How Are Temporary Total Disability Benefits Computed?

The general rule is that Temporary Total Disability (TTD) is computed based upon the best of the employee’s prior two years of earnings. Say the employee was injured in 2016 and he would have made $30,000 but in 2015 he made $15,000 and in 2014, he made $4,000. His TTD would be computed based on the $15,000 he earned in 2015.

There are exceptions to this rule.  In order to determine whether an exception applies to your case, you will need to speak with an attorney.

To find out how much money you would be entitled to, you divide the gross earnings of that best year (in our case $15,000) by 50 to yield a Gross Weekly Wage.  If the gross earning were $15,000, that divided by 50 equals $300 Gross Weekly Wages.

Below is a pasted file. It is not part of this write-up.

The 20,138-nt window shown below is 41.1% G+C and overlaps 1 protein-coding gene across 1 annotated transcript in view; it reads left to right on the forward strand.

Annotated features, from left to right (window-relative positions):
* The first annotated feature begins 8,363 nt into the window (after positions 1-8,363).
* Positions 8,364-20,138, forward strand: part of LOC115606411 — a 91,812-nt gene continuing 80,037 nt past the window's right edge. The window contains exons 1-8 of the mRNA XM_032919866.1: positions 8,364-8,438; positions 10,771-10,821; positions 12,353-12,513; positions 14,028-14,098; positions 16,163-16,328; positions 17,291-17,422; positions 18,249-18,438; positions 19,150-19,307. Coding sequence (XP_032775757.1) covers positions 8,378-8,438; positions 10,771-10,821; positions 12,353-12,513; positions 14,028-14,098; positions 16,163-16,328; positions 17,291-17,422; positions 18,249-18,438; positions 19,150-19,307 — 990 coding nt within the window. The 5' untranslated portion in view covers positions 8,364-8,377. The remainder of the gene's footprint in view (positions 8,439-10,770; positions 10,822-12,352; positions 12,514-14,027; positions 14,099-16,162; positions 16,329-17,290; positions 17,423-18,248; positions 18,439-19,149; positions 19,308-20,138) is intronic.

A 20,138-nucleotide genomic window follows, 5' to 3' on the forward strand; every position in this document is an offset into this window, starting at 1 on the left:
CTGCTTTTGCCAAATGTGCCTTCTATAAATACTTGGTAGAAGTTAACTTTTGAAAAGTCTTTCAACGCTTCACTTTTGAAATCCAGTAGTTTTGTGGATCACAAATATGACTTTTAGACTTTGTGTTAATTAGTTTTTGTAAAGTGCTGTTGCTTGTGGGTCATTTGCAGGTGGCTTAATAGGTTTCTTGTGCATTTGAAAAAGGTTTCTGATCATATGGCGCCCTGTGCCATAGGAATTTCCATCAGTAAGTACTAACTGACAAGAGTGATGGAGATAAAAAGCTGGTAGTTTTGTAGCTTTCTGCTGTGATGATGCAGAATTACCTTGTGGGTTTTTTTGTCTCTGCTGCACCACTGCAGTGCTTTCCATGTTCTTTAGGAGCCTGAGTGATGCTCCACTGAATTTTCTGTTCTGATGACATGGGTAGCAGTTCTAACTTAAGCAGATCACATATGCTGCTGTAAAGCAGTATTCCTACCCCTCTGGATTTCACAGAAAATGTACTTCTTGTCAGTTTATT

Then you go to the Alaska Workers Compensation Board website’s Benefit Calculator Page:

In box marked "type of benefit", you would select Temporary Total Disability, then type in your date of injury and your Gross Weekly Wage and the website will compute how much you are entitled to. In our case, if the Employee was injured on 2/1/2016 and had a Gross Weekly Wage of $300, and he filed his taxes as single with one exemption, then he would be entitled to $259.14 per week. The checks come every two weeks so he would receive $518.28 for every two-week period that he was totally disabled from work.

Keenan Powell has practiced law in the State of Alaska for more than 30 years and has dedicated her practice to Workers Compensation representing injured Alaskans.

All consultations are free.  If you want to set up a meeting, use the contact form on or call:  907 258 7663.


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